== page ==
Why does my child need a filling or crown on a baby tooth that will fall out one day?
Decay (cavities) in baby teeth can worsen quickly and can lead to pain and infection in just a matter of months. Some baby teeth may be in the mouth until the teenage years! Early loss of teeth from cavities or infection can cause orthodontic problems. Also, dental decay is an infection that can spread to other teeth. Unfortunately, most children with untreated decay on baby teeth develop decay on permanent teeth.
What can I do to comfort my teething baby?
Some children appear to be comforted during the normal teething process by chewing on a teething biscuit, a cold teething ring, or other toys made especially for babies. Teething medications or tablets are not considered safe by the FDA. Tylenol may help with teething pain but should not be used regularly.
Why does my child’s adult teeth look so yellow?
Adult (permanent) teeth are normally darker or more yellow in color than baby teeth. When a child has a mixture of baby and adult teeth, this difference is more obvious. As they transition to all adult teeth, you will rarely notice any yellow discoloration. Make sure your child is brushing and flossing well to make sure any discoloration is not due to plaque buildup. Whitening products are not recommended for any child that still has baby teeth. Talk to Dr. Lauren before using any whitening product on your teen.
My child has a double row of teeth in the front. What do I do?
For BOTTOM front teeth, it is very common for the adult teeth to come in behind before the baby tooth falls out. Encourage the child to wiggle their baby tooth and Dr. Lauren will determine at the next checkup if the baby tooth needs to be removed. The adult tooth will eventually drift forward into place.
For two rows of teeth on the TOP, it is important to call Dr. Lauren right away. This can cause the adult tooth to come in out of place in a crossbite that may require orthodontic treatment.
What causes decay (cavities)?
Decay is caused by dental plaque, a thin, sticky film of bacteria that constantly forms on everyone’s teeth. When any carbohydrates (sugars) are eaten, the bacteria in plaque produce acid that makes holes in the tooth enamel. At first, this erosion may look like a white spot or brownish spot. Over time, this creates a hole (cavity) in the tooth.
Why is fluoride so important?
Fluoride is a nature’s naturally occurring mineral that makes enamel stronger. It has been shown to dramatically decrease a person’s chances of getting cavities. Fluoride in drinking water can strengthen teeth as they develop. After teeth are in the mouth, topical fluoride in toothpastes, mouth rinses and in dental office fluoride treatments help prevent decay.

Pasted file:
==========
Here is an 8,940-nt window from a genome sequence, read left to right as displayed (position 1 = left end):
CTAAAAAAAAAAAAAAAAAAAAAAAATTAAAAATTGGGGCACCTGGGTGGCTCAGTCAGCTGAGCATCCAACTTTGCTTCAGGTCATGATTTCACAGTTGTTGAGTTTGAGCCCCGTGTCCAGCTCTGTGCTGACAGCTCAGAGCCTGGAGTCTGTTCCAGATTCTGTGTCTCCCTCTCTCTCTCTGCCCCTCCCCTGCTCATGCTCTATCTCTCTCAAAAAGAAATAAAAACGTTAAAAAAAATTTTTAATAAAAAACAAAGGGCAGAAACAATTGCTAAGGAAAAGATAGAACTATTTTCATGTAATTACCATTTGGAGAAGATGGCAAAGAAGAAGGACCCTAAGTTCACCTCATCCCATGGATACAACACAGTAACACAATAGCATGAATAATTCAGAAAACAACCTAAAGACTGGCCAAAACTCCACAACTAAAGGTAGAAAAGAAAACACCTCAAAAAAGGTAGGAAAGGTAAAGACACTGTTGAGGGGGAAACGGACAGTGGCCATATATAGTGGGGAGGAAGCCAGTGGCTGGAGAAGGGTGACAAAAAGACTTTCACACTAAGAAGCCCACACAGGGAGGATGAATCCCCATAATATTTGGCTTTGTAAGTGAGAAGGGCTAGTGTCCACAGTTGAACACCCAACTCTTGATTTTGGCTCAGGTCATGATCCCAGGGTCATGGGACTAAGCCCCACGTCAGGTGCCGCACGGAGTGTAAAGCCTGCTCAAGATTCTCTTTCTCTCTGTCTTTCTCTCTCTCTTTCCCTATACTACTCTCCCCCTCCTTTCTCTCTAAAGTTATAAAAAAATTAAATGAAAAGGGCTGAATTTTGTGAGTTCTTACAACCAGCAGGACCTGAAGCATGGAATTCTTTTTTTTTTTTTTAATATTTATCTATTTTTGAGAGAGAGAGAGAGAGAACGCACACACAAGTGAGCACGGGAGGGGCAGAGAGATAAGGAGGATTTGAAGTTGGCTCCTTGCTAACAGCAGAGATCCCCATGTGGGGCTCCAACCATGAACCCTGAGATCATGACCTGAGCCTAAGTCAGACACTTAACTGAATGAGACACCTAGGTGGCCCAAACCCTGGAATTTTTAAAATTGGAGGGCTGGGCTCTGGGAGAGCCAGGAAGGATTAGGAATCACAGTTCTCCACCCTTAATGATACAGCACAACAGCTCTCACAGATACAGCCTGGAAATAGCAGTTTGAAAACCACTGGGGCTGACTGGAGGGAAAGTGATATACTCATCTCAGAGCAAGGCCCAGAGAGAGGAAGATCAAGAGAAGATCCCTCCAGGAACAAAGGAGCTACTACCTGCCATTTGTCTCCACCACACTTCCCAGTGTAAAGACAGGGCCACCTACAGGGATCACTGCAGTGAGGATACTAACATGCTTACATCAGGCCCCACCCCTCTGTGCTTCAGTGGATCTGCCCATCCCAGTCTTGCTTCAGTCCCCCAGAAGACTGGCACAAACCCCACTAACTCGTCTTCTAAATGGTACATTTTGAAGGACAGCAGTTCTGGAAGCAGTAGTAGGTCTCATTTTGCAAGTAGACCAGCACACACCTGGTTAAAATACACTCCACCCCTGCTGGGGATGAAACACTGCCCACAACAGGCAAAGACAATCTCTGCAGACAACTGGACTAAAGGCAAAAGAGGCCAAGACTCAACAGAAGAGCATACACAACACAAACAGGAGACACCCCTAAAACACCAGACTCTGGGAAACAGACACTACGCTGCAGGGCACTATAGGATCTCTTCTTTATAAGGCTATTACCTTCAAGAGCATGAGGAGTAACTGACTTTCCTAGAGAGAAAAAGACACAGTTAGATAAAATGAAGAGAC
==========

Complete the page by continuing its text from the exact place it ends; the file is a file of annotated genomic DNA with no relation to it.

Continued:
What is a filling or a crown?
If your child has a cavity, a filling is placed after the decay is removed. In our office, the filling is a tooth-colored (white) material.
If a cavity is too large to restore with a filling, a crown may be recommended. If the nerve is involved, the nerve will be removed (pulpotomy) along with the cavity and a crown will be placed. The crown may be tooth colored or stainless steel (silver). For front teeth, white crowns are routinely used for esthetics. For back teeth, stainless steel crowns are used for their durability and longevity. The purpose of the filling or crown is to remove decay bacteria, to provide structure for the remaining tooth, to help maintain space for adult teeth, and help prevent pain and infection.
Will sedation be needed?
Dr. Lauren and her staff are specially trained to work with children and can accomplish most tasks with humor, tell-show-do, distraction techniques, and rewards. For children who need treatment, we often recommend nitrous oxide (laughing gas). This is given through a small mask over the child’s nose. The AAPD recognizes nitrous oxide as a very safe, effective technique to help relax your child during treatment.
More involved procedures may require the use of an oral medication along with nitrous oxide to help relax your child and facilitate cooperation with the procedure. These procedures require special advanced scheduling and monitors for safety. Dr. Lauren will review all these with you at the exam visit.
Some children require an extensive amount of dental work or have a health condition that does not allow for them to be safely treated in another manner. For these cases, we may recommend your child be sedated by an anesthesiologist in our office or at Cincinnati Children’s Hospital.